AIA President: ATL Could be ‘Amazing, Horrifying, or Both’
[Atlanta from downtown to Midtown from Stone Mountain. Photo: Greg Foster]
Gregory Walker (applicable acronyms: LEED AP, AIA, NCARB) isn’t just any old Atlanta architect with an abundance of letters after his name. He’s a Founding Partner at Houser Walker Architecture and also the current President of AIA Georgia. Educated at Auburn and Harvard universities, Walker has been an architect since 1993 and an Atlanta resident since 1998. With Atlanta in gangbusters growth mode, we asked Walker a few questions about: the city’s architecture as it stands today; where he sees trends headed in the future; and if we should be worried that Atlanta will one day be a bland mass of concrete and glass. He was kind enough to provide his thoughts, after the jump.
Curbed Atlanta: Often, Atlantans get bogged down in what is perceived as the banality of architecture in our city. How, as an architect, would you describe Atlanta’s architecture?
Gregory Walker: Atlanta is an interesting paradox — although it has a small historic core and more historic city plan, it’s largely a relatively “new” city in terms of its buildings. And, like most “new” cities, the overall quality of the architecture is fairly banal. Banal can be good sometimes, but with Atlanta… not so much.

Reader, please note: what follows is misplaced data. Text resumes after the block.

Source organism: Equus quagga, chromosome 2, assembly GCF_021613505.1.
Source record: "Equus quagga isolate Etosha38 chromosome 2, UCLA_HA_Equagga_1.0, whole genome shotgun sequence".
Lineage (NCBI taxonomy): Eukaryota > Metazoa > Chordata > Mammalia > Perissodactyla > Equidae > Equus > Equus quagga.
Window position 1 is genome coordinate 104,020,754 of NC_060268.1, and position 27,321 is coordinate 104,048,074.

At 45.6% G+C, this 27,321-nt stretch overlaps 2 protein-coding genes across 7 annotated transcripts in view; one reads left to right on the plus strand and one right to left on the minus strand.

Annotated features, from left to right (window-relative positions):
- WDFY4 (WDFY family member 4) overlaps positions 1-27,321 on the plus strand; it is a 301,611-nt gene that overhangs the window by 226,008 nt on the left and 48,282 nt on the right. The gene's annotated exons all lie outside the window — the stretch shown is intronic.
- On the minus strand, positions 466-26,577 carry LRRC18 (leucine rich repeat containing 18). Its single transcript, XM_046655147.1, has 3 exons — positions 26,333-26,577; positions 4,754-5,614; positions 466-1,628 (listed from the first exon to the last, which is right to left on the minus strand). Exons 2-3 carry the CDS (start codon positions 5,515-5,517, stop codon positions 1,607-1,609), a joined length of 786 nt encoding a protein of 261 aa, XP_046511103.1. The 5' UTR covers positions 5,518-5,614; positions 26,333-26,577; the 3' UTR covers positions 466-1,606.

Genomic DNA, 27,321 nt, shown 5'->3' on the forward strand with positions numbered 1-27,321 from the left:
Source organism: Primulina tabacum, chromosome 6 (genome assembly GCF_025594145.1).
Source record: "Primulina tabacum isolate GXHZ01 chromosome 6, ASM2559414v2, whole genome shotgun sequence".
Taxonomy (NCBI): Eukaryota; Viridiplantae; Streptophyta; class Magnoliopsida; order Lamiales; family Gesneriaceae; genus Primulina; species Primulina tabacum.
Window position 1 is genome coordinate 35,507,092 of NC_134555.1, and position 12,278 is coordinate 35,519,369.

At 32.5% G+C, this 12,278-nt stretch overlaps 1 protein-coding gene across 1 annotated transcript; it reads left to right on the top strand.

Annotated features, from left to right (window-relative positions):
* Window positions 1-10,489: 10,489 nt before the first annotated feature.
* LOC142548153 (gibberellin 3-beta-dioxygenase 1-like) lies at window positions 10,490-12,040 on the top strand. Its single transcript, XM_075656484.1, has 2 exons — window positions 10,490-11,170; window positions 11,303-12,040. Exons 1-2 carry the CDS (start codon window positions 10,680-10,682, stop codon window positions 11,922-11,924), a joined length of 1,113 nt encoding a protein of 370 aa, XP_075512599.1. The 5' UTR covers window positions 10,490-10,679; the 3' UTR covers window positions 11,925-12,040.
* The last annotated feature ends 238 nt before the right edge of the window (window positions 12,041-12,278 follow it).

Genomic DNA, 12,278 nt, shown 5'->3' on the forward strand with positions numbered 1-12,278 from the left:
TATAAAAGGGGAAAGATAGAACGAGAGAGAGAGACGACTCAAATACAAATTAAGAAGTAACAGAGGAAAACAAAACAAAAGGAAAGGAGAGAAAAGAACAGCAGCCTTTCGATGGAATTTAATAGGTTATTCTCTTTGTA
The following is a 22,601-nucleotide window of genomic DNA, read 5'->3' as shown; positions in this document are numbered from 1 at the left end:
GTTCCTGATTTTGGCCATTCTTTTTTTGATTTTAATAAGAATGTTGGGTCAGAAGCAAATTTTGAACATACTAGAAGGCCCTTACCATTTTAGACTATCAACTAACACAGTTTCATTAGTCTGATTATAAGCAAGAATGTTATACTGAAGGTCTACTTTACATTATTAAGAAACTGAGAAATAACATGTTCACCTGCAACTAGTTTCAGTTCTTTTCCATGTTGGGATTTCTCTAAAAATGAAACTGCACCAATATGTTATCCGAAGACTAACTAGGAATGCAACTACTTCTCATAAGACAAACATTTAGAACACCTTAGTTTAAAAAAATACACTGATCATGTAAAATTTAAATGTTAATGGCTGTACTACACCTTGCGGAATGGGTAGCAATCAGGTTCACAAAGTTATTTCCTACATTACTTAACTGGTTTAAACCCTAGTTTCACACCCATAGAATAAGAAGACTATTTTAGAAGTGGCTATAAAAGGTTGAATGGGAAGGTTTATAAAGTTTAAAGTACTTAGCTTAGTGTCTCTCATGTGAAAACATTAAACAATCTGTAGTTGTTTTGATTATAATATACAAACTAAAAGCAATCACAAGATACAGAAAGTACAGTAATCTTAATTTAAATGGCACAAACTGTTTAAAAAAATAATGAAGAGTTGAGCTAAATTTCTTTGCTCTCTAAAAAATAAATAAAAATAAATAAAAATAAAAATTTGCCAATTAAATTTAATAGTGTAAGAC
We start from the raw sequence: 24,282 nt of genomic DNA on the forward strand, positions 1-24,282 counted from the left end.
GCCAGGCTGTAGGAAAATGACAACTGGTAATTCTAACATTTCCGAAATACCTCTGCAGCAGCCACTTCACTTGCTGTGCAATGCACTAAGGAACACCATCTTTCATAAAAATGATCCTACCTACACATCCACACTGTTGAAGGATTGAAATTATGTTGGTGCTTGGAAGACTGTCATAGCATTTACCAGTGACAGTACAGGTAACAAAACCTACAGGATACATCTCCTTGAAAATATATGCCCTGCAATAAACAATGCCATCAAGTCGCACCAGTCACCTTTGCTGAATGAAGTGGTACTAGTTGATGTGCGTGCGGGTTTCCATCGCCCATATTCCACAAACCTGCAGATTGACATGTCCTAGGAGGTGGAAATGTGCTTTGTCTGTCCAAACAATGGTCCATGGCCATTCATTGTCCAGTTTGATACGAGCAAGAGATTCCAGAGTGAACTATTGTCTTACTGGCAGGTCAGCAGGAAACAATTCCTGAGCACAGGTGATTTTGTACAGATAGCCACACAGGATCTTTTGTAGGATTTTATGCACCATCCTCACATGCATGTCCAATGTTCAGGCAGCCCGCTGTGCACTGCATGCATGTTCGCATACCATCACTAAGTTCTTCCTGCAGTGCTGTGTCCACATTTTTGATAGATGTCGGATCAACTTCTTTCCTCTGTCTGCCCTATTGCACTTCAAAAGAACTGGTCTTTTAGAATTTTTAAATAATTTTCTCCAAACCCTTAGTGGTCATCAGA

CA: Despite the banal, there are some pretty phenomenal buildings. What are your favorite buildings in the city?
GW: Among my favorites (that are still standing): the High’s top floor gallery, the Westin’s place in the skyline, and Ansley Park as a whole.
CA: John Portman (helped, of course, by his development company) reshaped a large portion of downtown over the course of more than three decades and is arguably the most prolific and influential architect to have put his mark on the city. Are there any local architects today who could match the driving force Portman was for Atlanta, or is Atlanta now simply too big to be a one-architect town?